The federal carbon pricing system returns all proceeds to individuals, families, and businesses through payments and climate action programs. This helps make carbon pricing affordable, and enables households to make investments to increase energy efficiency and further reduce emissions. Returning proceeds to households works because the amounts received by households do not depend on their energy consumption, so households are still rewarded for using less energy. Our plan also includes targeted support to recognize the unique circumstances of the territories and Indigenous Peoples, such as high costs of living and energy, challenges with food security, and emerging economies.
The Government proposes to increase the carbon price through to 2030, and will continue to provide support to Canadians so that the majority of households will continue to be better off. Going forward, the federal carbon price will continue to be revenue neutral, and the Government of Canada remains committed to ensuring that the federal price on pollution remains affordable, and to helping households to make investments to increase energy efficiency and further reduce emissions. The Government will continue to return all proceeds back to Canadian families and their communities, ensuring that the majority of households receive more in payments than they face in costs. These payments will move from annual to quarterly payments starting as early as 2022.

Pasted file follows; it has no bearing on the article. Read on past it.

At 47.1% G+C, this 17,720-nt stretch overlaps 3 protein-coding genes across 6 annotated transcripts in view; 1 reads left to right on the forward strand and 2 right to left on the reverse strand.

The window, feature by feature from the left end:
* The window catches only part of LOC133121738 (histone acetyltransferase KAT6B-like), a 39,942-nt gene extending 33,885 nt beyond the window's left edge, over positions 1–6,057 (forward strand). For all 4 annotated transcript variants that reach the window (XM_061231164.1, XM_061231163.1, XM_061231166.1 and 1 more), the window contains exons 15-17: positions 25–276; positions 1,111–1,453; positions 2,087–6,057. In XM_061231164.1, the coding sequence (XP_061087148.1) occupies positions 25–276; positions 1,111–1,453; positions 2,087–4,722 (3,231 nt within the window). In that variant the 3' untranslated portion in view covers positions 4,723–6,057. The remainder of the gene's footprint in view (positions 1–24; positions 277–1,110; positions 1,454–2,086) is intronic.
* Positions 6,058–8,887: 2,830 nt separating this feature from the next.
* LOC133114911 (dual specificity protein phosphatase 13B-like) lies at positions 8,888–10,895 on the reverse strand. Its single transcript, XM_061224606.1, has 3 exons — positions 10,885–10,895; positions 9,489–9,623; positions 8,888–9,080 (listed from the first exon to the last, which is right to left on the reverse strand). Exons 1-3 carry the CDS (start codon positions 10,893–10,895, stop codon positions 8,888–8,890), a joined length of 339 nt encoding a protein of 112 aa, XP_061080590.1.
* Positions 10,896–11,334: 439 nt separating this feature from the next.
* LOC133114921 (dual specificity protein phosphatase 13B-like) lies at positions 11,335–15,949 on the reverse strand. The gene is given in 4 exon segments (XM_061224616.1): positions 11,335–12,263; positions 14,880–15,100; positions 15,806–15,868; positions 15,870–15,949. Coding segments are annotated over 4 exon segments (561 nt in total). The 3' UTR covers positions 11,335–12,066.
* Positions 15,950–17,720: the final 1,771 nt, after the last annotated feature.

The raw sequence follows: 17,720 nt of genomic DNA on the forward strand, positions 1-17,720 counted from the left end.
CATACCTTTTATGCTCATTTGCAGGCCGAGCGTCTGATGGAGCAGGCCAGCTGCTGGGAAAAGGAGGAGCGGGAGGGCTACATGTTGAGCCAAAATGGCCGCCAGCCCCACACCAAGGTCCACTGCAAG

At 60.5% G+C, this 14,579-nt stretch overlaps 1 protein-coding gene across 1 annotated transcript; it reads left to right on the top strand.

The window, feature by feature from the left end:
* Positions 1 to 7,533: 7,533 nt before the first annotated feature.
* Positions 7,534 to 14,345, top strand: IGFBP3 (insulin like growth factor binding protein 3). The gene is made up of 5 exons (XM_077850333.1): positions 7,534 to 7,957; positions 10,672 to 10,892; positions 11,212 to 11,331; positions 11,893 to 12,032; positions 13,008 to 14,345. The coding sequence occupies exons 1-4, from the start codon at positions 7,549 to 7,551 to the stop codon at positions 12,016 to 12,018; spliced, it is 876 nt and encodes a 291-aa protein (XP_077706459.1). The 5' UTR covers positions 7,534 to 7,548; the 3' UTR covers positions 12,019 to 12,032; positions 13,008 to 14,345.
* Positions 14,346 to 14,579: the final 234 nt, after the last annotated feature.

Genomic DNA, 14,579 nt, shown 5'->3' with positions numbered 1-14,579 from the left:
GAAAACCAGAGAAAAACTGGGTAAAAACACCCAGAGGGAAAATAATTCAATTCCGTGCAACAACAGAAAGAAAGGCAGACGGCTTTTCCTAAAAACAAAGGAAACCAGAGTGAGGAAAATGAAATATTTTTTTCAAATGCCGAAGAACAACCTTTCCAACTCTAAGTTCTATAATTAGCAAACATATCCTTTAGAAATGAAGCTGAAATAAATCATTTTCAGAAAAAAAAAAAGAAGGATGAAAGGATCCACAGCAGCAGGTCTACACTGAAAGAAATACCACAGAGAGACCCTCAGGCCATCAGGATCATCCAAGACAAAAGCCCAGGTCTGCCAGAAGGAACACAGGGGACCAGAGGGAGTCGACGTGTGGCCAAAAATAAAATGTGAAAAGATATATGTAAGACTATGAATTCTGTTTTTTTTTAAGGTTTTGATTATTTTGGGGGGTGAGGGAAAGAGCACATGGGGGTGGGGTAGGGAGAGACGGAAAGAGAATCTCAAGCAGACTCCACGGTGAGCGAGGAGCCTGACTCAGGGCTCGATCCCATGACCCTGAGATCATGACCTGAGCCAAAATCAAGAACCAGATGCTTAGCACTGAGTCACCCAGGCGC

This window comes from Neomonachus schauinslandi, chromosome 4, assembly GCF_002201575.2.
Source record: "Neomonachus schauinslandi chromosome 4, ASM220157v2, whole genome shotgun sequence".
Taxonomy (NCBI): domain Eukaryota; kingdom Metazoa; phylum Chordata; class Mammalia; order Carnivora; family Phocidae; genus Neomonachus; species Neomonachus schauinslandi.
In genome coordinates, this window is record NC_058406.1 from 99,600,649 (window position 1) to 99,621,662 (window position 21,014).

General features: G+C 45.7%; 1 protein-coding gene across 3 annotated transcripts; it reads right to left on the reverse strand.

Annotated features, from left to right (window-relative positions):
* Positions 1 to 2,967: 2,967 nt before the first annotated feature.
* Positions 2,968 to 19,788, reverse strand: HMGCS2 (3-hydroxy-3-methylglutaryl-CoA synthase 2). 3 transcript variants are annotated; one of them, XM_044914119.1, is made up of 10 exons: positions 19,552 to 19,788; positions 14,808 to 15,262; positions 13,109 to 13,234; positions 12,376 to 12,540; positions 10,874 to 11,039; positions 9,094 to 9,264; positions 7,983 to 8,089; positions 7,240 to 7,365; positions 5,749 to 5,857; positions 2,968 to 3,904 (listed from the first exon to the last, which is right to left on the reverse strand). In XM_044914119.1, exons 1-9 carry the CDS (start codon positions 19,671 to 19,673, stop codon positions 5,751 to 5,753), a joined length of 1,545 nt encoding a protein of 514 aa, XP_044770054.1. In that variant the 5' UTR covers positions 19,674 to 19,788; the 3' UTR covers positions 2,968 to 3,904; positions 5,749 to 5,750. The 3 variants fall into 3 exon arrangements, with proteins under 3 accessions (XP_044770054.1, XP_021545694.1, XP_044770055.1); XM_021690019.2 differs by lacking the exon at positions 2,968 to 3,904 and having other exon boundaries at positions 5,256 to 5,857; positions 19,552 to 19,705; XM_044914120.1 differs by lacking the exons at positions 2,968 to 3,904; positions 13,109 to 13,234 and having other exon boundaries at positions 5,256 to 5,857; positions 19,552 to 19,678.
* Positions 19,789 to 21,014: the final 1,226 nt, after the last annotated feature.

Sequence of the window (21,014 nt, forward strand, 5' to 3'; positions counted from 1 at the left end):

The carbon price was designed to start low and increase in a predictable manner slowly. A slow but steady increase over a number of years has given Canadians and businesses time to plan and start thinking about how to pollute less in the future. Knowing it will be more expensive to pollute ten years from now motivates everyone to start making changes now by investing in more efficient and less polluting technology today. The first phase of our plan, which we laid out in 2016, set the carbon price at $20 per tonne of carbon pollution in 2019, rising $10 every year to $50 in 2022. With the end of the first five years approaching, it is now time to provide longer-term certainty on the price of pollution out to 2030.